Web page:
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Yes. In 1846, James Curley, S.J., calculated the longitude and latitude of the newly constructed Observatory on campus and, by triangulation, that of significant sites in Washington, including the White House and the Capitol. His calculations, made in collaboration with astronomers at the Royal Observatory in Greenwich, England and at the Naval Observatory in Washington, were based on observations of moon transits. They became accepted for the city of Washington, D.C. Decades later, after the laying of the transatlantic telegraph cable, the longitude of Washington was redetermined using telegraphic time signals. This redetermination showed Father Curley’s observation of longitude to be accurate to within three tenths of a second.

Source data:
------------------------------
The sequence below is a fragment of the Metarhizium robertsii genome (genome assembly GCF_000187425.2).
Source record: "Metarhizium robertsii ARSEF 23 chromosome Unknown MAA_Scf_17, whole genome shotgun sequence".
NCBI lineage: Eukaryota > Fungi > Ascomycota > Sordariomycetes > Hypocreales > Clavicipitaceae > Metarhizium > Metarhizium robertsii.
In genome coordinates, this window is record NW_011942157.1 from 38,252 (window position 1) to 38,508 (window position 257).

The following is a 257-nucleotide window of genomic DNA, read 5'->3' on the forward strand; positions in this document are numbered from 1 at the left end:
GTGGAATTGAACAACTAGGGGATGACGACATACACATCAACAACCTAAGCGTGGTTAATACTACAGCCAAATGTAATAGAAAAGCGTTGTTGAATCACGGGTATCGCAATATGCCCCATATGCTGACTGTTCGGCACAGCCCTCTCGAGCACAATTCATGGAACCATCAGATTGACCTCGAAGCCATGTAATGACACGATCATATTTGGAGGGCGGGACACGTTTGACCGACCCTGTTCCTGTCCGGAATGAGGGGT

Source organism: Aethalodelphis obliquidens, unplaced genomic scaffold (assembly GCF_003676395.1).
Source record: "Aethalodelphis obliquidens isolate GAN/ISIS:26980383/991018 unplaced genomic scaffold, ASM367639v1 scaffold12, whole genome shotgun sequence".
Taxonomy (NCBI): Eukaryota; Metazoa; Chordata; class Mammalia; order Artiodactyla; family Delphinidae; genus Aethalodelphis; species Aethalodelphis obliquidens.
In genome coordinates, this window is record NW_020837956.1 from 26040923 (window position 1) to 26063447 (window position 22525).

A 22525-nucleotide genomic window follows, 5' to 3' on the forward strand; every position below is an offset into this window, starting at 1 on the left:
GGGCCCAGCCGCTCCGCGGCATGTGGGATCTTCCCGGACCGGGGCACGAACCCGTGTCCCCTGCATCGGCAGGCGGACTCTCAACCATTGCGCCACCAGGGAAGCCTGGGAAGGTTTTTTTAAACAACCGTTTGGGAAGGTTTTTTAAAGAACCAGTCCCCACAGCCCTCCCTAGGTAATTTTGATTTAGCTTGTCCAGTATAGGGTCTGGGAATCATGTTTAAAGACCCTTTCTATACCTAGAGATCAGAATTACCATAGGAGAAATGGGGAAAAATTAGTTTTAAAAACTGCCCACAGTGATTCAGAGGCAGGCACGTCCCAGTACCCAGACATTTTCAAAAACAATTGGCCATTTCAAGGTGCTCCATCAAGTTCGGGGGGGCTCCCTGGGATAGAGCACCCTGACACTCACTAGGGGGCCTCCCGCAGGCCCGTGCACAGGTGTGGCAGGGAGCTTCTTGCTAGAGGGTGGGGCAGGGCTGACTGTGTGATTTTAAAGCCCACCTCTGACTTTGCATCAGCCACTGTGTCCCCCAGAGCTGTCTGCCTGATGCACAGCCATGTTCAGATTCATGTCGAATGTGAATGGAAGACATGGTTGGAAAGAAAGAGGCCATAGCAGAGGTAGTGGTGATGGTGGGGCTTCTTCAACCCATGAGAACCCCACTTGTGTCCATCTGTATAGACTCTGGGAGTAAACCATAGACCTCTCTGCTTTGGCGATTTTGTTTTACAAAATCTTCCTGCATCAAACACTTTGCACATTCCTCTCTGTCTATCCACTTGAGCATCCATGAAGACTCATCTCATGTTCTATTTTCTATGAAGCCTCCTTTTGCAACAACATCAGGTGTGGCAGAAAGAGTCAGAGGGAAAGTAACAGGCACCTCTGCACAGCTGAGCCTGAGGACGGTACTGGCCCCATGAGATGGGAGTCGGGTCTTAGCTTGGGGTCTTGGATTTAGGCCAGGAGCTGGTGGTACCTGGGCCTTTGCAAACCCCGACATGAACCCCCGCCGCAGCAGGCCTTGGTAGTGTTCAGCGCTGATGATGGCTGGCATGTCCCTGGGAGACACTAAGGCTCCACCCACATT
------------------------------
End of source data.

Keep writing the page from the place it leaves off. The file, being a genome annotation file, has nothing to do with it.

Fr. Curley began teaching natural philosophy and mathematics at Georgetown in 1831. In 1841, he proposed the construction of an observatory on campus, drew up plans for it, and supervised the construction work. He taught at Georgetown until 1879 and died here on July 24, 1889. The Georgetown University Observatory—one of the first fixed astronomical observatories in the U.S.—was used by astronomers to study and map the skies until the closing of the University’s Astronomy Department in 1971.